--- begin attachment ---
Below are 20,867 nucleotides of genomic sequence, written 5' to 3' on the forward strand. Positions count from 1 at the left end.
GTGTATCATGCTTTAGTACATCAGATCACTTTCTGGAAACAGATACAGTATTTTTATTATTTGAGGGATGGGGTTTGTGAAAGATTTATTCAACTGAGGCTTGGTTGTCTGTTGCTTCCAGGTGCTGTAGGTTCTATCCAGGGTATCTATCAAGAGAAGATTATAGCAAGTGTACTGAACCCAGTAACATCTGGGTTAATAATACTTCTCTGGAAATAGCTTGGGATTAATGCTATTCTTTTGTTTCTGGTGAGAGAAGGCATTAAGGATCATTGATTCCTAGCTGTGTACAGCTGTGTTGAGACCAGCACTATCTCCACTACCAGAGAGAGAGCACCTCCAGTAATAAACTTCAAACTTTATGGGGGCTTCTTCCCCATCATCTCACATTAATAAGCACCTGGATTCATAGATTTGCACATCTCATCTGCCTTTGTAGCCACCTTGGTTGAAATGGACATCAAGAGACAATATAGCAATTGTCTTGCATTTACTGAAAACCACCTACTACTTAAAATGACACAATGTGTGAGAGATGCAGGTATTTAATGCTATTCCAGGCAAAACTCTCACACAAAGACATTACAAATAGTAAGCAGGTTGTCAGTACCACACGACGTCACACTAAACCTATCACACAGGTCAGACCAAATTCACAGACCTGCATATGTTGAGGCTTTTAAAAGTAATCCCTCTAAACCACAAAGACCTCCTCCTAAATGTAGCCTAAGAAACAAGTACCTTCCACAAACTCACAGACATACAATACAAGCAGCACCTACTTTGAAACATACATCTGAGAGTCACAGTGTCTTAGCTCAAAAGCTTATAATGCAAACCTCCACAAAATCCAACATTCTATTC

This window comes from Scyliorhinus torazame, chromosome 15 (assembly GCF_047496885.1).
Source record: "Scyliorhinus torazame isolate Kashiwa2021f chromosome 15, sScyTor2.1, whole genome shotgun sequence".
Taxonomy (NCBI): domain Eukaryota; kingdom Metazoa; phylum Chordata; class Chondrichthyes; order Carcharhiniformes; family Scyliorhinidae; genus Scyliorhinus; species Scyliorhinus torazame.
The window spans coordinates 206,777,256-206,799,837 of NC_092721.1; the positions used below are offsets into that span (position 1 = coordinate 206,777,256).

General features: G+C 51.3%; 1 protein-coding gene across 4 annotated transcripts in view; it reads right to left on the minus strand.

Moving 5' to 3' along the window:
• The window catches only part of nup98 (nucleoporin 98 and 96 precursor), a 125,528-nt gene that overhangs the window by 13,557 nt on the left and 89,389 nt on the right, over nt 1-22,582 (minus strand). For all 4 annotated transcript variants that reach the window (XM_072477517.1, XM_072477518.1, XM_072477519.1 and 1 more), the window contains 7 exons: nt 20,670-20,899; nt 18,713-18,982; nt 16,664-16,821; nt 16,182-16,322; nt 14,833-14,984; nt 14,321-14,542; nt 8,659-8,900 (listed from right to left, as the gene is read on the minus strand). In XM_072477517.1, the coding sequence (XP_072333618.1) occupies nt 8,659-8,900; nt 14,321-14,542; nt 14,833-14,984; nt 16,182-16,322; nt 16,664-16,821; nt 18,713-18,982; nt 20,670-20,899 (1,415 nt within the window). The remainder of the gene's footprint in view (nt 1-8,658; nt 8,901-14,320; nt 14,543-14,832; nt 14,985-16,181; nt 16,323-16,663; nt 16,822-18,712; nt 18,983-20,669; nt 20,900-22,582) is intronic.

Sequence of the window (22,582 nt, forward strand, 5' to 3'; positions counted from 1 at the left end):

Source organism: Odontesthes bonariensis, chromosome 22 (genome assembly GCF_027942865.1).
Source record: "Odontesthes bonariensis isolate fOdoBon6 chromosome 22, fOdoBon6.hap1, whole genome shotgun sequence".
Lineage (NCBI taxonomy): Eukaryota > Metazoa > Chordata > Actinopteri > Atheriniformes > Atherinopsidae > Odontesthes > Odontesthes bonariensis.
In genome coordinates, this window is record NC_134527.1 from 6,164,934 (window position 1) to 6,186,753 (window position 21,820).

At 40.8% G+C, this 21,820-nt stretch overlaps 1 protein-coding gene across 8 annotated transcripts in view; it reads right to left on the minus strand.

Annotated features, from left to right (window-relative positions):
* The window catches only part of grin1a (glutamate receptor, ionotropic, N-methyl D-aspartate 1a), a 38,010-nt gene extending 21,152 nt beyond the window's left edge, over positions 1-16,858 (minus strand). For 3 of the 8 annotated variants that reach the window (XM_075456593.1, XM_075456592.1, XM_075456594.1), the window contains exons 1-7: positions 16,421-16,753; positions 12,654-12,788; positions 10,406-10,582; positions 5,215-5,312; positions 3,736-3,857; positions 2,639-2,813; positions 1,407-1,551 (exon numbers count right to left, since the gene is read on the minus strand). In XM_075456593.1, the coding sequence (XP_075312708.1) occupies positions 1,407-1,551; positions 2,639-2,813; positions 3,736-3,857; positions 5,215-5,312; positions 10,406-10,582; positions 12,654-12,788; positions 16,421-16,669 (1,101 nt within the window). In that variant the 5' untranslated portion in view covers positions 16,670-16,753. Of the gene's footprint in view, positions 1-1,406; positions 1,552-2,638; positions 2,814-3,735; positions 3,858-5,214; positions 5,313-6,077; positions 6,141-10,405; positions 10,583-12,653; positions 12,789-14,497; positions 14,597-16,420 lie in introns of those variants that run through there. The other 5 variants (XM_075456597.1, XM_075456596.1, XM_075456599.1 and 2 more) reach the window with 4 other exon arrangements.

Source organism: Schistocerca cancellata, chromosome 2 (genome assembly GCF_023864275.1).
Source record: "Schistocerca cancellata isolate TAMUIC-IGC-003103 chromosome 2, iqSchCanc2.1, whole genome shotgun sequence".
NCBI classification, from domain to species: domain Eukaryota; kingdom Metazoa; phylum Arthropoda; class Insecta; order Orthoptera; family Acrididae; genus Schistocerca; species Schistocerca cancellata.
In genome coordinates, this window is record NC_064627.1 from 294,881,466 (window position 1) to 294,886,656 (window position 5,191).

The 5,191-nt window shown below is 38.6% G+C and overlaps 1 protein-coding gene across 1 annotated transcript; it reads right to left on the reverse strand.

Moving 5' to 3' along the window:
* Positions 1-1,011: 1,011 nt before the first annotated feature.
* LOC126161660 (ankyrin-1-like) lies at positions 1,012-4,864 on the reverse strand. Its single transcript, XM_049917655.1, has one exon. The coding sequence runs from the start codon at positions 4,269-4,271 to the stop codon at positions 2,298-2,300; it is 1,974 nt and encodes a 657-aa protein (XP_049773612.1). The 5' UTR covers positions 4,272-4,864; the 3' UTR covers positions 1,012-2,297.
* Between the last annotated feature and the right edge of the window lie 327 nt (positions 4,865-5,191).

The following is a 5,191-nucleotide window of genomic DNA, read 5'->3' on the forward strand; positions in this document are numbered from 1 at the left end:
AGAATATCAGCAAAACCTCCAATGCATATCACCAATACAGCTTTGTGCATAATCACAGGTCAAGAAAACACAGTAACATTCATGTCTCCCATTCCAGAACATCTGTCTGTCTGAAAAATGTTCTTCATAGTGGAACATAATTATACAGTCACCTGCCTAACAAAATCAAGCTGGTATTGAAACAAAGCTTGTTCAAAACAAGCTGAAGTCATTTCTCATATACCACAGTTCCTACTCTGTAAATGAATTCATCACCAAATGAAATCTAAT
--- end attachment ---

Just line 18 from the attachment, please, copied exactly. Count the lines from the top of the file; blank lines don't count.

Source organism: Schistocerca cancellata, chromosome 2 (genome assembly GCF_023864275.1).